You strove to leave some line of verse behind
When I saw that Slate was running something about the great Richard Wilbur, my first reaction was, "Oh shit, Richard Wilbur died!" I was glad to be wrong. Seemingly out of the blue, James Longenbach decided to give an appreciation of my favorite poet. Longenbach considers Wilbur's undeserved reputation as a reactionary (which was news to me), but also gives an alert reading of his work:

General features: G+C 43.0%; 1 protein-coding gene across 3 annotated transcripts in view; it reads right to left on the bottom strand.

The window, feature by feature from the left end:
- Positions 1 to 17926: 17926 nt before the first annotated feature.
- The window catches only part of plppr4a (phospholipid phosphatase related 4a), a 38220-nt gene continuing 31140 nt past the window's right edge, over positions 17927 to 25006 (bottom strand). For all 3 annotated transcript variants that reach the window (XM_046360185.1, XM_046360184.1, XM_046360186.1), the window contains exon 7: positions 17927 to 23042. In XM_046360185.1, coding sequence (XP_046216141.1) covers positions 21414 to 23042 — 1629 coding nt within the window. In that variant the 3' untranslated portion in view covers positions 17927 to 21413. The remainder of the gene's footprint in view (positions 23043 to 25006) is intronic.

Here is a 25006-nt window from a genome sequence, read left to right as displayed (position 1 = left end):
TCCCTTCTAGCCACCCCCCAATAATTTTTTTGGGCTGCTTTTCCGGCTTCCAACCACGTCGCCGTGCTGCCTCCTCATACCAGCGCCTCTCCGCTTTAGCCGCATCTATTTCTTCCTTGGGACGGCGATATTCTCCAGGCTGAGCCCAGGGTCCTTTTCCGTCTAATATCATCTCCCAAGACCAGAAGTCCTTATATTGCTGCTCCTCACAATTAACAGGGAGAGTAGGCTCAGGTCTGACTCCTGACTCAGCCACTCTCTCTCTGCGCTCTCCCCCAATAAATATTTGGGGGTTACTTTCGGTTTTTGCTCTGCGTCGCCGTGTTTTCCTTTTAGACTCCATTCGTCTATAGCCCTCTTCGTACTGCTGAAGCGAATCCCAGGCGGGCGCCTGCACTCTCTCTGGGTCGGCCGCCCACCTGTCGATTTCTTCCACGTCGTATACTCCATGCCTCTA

Even if Wilbur sometimes championed formalist poetry at the expense of free verse, his poems never congratulate themselves for their achievement. All of his great poems, in fact, are about living in ambiguity, about negotiating what might appear to be mutually exclusive alternatives–heaven and earth, elegance and violence, the thinking mind and the brute fact of the world. Unlike other poets who write in complicated stanzas and rhyme schemes, Wilbur never displays poetic form as an image of moral goodness. "There's nothing essentially good about a meter," he once remarked, and his poems remind us that all linguistic effort, whether we call it formal or free, is an attempt to make meaning of a world in which we are not inevitably at home. This is why Wilbur's poems feel playful when they're most serious. They live in their linguistic action; they don't want to offer the last word.